The choice between these different two-way slab systems is made based on the architectural, structural (amount of the design loads, span lengths, and provided lateral load-resisting systems), and construction considerations.

Also Read: What are the Building Structural Systems?

There are mainly three types of designs for two-way slab.

01. Two-way solid slab (with beams)

Two-way Solid Slabs on Beams

In two-way solid slab system, the slab is supported on beams. Depending on beams and columns arrangements, it can be designed for wide ranges of the load conditions.

02. Two-way Waffle Slab (with Beams)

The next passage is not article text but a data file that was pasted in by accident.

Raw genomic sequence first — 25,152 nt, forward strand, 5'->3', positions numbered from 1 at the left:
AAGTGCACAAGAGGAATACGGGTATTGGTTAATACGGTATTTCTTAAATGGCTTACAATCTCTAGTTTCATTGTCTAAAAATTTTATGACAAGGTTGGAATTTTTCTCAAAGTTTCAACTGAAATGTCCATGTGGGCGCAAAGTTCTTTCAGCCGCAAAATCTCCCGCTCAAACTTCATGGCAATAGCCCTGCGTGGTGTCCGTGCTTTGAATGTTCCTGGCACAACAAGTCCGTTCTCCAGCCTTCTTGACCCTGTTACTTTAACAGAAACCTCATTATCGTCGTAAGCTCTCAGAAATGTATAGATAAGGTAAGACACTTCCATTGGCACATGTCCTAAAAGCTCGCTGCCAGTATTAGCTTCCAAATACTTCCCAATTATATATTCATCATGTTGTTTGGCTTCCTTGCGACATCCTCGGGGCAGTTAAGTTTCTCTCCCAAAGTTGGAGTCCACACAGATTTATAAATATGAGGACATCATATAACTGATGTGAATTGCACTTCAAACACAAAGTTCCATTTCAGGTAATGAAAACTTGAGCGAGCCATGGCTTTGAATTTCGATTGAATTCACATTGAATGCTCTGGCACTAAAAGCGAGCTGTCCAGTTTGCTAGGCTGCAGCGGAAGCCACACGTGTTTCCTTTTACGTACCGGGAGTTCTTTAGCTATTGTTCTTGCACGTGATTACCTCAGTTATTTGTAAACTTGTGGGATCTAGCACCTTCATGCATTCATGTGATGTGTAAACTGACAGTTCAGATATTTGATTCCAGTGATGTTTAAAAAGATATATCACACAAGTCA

Two-way Waffle Slab (with Beams)
Courtesy - davidchola

Two-way waffle slab system is used for the office buildings (low rise), parking structures, and warehouses.

03. Two-way Waffle Slab (with Integral Beams)

Cast in Situ Two-way Waffle Slab with Integral Beams
Courtesy - cordek

The two-way waffle slab is provided with a greater span as compared to the solid slab. The two-way waffle slab is economical when it is used in the modular or prefabricated form.

We can assume “two-way slab action” for the design of the other slabs like two-way slab with the hollow block, waffle floor (slab with joist beams) made of the precast double-tee section, waffle floor with hollow-block or hollow-cored slabs, Two-way flat plates slab, Two-way flat slabs, and two-way waffle flat slabs.

Two-way Slab with the Hollow Block

Two-way Slab with the Hollow Block

Two-way slab action is assumed in a ribbed floor (slab with joist beams) made of the precast double-tee section, in the ribbed floor with integral beams, and also in hollow-block or hollow-cored slabs.